Giving George Soros what he wants

For all the talk of designing exotic derivatives for hedge funds, the most useful service a bank can provide is often good old-fashioned credit.

Return of the Viking raiders

When one of Scandinavia's major international companies wants to launch a bond or share issue it turns to a global player like Morgan Stanley - not to a local bank.

Coming to terms with Big Bang

With Japan's financial deregulation gathering pace - and foreign players emerging as the clear winners - Japanese institutions have been slow to formulate defence strategies.

Rewriting history

Systematic traders and risk managers rely on tons of historical data to help predict probable gains and losses.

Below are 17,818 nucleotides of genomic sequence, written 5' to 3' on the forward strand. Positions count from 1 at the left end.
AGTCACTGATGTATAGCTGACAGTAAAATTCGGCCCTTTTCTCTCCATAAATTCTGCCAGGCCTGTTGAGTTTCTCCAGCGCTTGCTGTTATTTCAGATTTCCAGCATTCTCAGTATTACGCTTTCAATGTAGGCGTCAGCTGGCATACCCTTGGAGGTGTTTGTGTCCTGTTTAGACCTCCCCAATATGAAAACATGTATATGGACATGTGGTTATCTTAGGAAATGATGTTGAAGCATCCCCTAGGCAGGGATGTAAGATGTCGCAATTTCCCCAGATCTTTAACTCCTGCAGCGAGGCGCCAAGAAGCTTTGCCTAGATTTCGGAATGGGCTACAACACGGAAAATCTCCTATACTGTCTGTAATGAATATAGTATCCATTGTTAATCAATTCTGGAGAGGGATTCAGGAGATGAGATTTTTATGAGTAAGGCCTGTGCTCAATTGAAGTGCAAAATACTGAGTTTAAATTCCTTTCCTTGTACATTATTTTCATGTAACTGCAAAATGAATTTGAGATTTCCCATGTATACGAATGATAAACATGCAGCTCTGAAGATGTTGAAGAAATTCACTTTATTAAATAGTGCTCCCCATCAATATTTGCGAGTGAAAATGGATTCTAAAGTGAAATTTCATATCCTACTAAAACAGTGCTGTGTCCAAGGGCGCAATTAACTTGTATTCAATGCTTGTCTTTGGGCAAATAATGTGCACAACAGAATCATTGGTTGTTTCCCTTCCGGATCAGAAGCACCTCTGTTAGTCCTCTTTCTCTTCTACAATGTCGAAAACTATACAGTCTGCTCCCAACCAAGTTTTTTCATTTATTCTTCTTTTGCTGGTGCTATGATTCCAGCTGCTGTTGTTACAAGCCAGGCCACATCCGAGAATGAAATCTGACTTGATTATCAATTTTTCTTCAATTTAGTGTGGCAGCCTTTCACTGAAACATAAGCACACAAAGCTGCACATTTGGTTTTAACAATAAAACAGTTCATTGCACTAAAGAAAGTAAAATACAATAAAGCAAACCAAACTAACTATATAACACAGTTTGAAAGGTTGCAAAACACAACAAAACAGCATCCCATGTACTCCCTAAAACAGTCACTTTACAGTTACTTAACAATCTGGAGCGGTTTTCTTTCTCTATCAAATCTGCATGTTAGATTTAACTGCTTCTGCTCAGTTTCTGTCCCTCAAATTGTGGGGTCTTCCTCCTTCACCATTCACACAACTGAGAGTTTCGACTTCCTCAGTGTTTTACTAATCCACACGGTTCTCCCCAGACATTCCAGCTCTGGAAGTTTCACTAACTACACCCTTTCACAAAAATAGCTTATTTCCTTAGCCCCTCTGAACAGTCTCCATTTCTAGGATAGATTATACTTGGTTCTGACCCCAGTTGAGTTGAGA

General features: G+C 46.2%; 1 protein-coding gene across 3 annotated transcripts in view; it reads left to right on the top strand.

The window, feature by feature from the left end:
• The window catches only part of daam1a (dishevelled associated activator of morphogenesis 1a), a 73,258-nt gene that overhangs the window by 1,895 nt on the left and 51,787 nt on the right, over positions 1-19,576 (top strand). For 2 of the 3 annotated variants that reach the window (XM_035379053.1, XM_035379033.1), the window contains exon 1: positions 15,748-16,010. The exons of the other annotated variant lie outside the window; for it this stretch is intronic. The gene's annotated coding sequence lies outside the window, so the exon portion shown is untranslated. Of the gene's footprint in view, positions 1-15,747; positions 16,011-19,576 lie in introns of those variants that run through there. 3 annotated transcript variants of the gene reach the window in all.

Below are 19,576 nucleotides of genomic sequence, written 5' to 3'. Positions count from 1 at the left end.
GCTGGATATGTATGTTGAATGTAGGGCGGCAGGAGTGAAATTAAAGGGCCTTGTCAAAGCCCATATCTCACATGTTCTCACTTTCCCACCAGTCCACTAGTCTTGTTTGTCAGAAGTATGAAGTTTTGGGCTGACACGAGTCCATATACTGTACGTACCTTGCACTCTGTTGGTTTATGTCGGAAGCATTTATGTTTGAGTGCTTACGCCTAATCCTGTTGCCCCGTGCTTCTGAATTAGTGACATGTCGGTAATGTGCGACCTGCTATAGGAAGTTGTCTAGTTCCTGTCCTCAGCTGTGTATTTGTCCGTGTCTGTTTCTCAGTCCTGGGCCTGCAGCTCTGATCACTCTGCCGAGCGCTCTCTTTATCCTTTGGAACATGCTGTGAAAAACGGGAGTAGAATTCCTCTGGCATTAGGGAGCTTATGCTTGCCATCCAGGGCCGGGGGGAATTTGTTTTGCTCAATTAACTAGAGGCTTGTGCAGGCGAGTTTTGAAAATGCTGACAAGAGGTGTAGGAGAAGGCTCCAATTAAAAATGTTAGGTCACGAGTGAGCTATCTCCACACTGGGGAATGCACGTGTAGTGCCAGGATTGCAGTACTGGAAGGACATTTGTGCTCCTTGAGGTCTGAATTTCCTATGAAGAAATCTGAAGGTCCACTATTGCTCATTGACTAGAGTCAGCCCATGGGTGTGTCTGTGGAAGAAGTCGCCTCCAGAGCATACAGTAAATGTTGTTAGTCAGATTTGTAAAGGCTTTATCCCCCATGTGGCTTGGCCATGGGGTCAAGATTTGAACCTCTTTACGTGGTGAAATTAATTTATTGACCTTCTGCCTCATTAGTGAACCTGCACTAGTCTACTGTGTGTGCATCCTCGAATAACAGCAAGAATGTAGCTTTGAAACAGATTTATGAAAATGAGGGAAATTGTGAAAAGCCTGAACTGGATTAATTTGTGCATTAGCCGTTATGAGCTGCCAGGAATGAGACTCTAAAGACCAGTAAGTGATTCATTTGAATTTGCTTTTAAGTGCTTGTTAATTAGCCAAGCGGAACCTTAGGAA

Slovenia's dangerous complacency

Slovenia is the wealthiest country to have emerged from communist rule, but is it losing its way? Exports are flagging, industry is becoming politicized and the stock market is shaky.

Sandy Weill bounces back

Last month's announced merger of bulge-bracket firm Salomon Brother with brokerage Smith Barney creates something bigger than Morgan Stanley Dean Witter.

Hostile buyers beware

When the Choksey dynasty sold its stake in India's leading paint company, it unleashed a drama fit for a Bollywood movie, embroiling foreign securities firms and a UK multinational in a tale of intrigue, betrayal and family feuding.

Finding a home for MeesPierson

MeesPierson never sat happily within ABN Amro, and nobody was surprised when the venerable Dutch merchant bank was put up for sale last year.

Taking a lever to Europe

No firm is better than Doughty Hanson at repackaging ropy European manufacturers and selling them off at a premium, or - to put it more kindly - transforming underperforming privately held businesses into dynamic public corporations.